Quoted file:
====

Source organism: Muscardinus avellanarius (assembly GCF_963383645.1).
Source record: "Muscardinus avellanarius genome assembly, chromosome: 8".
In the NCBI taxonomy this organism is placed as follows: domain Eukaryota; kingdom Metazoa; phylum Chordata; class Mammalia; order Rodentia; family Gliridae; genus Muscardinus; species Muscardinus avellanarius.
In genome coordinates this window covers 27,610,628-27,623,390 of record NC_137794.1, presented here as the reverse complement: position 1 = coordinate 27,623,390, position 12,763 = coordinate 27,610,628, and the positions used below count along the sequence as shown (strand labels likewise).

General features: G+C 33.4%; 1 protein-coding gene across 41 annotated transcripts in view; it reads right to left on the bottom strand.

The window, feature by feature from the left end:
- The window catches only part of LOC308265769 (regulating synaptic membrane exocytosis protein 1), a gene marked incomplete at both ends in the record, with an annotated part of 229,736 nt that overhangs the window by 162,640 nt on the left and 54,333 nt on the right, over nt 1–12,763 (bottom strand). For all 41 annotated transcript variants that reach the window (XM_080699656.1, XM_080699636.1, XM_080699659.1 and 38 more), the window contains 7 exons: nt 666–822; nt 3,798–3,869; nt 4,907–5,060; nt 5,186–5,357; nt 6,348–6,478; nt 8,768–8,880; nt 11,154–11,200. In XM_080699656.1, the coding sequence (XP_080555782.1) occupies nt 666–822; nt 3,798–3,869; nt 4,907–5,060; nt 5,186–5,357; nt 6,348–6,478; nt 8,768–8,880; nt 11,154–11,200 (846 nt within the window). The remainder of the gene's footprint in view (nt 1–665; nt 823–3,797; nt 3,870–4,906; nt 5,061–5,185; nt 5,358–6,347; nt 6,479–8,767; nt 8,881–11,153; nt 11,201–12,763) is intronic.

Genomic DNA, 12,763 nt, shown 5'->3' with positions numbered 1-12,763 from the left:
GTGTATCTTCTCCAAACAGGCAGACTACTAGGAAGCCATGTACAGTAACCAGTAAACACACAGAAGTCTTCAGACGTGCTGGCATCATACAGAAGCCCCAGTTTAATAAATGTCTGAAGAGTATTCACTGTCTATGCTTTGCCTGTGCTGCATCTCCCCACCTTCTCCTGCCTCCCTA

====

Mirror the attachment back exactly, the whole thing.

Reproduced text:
Source organism: Muscardinus avellanarius (assembly GCF_963383645.1).
Source record: "Muscardinus avellanarius genome assembly, chromosome: 8".
In the NCBI taxonomy this organism is placed as follows: domain Eukaryota; kingdom Metazoa; phylum Chordata; class Mammalia; order Rodentia; family Gliridae; genus Muscardinus; species Muscardinus avellanarius.
In genome coordinates this window covers 27,610,628-27,623,390 of record NC_137794.1, presented here as the reverse complement: position 1 = coordinate 27,623,390, position 12,763 = coordinate 27,610,628, and the positions used below count along the sequence as shown (strand labels likewise).

General features: G+C 33.4%; 1 protein-coding gene across 41 annotated transcripts in view; it reads right to left on the bottom strand.

The window, feature by feature from the left end:
- The window catches only part of LOC308265769 (regulating synaptic membrane exocytosis protein 1), a gene marked incomplete at both ends in the record, with an annotated part of 229,736 nt that overhangs the window by 162,640 nt on the left and 54,333 nt on the right, over nt 1–12,763 (bottom strand). For all 41 annotated transcript variants that reach the window (XM_080699656.1, XM_080699636.1, XM_080699659.1 and 38 more), the window contains 7 exons: nt 666–822; nt 3,798–3,869; nt 4,907–5,060; nt 5,186–5,357; nt 6,348–6,478; nt 8,768–8,880; nt 11,154–11,200. In XM_080699656.1, the coding sequence (XP_080555782.1) occupies nt 666–822; nt 3,798–3,869; nt 4,907–5,060; nt 5,186–5,357; nt 6,348–6,478; nt 8,768–8,880; nt 11,154–11,200 (846 nt within the window). The remainder of the gene's footprint in view (nt 1–665; nt 823–3,797; nt 3,870–4,906; nt 5,061–5,185; nt 5,358–6,347; nt 6,479–8,767; nt 8,881–11,153; nt 11,201–12,763) is intronic.

Genomic DNA, 12,763 nt, shown 5'->3' with positions numbered 1-12,763 from the left:
GTGTATCTTCTCCAAACAGGCAGACTACTAGGAAGCCATGTACAGTAACCAGTAAACACACAGAAGTCTTCAGACGTGCTGGCATCATACAGAAGCCCCAGTTTAATAAATGTCTGAAGAGTATTCACTGTCTATGCTTTGCCTGTGCTGCATCTCCCCACCTTCTCCTGCCTCCCTA